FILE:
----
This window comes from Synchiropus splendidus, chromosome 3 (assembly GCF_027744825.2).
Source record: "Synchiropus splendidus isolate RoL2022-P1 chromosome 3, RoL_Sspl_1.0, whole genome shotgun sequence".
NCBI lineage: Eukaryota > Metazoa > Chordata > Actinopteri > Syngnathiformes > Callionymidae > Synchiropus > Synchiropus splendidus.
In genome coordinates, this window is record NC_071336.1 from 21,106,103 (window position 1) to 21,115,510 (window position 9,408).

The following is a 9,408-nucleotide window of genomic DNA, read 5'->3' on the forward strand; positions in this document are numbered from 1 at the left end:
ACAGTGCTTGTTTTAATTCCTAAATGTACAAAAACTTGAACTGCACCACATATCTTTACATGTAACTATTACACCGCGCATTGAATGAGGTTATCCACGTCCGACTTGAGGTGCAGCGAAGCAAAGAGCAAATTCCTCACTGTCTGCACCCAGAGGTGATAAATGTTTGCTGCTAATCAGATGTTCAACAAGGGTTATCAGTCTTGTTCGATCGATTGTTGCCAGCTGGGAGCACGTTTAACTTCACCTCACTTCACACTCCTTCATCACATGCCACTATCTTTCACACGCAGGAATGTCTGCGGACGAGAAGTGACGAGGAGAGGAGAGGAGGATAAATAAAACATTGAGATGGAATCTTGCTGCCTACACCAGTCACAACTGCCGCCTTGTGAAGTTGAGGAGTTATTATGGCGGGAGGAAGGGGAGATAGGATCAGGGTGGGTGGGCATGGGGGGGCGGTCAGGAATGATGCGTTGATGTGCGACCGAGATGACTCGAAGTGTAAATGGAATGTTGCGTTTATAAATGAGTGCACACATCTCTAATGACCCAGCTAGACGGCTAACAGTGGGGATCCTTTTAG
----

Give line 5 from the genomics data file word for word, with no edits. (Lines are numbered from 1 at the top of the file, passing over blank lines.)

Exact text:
The following is a 9,408-nucleotide window of genomic DNA, read 5'->3' on the forward strand; positions in this document are numbered from 1 at the left end: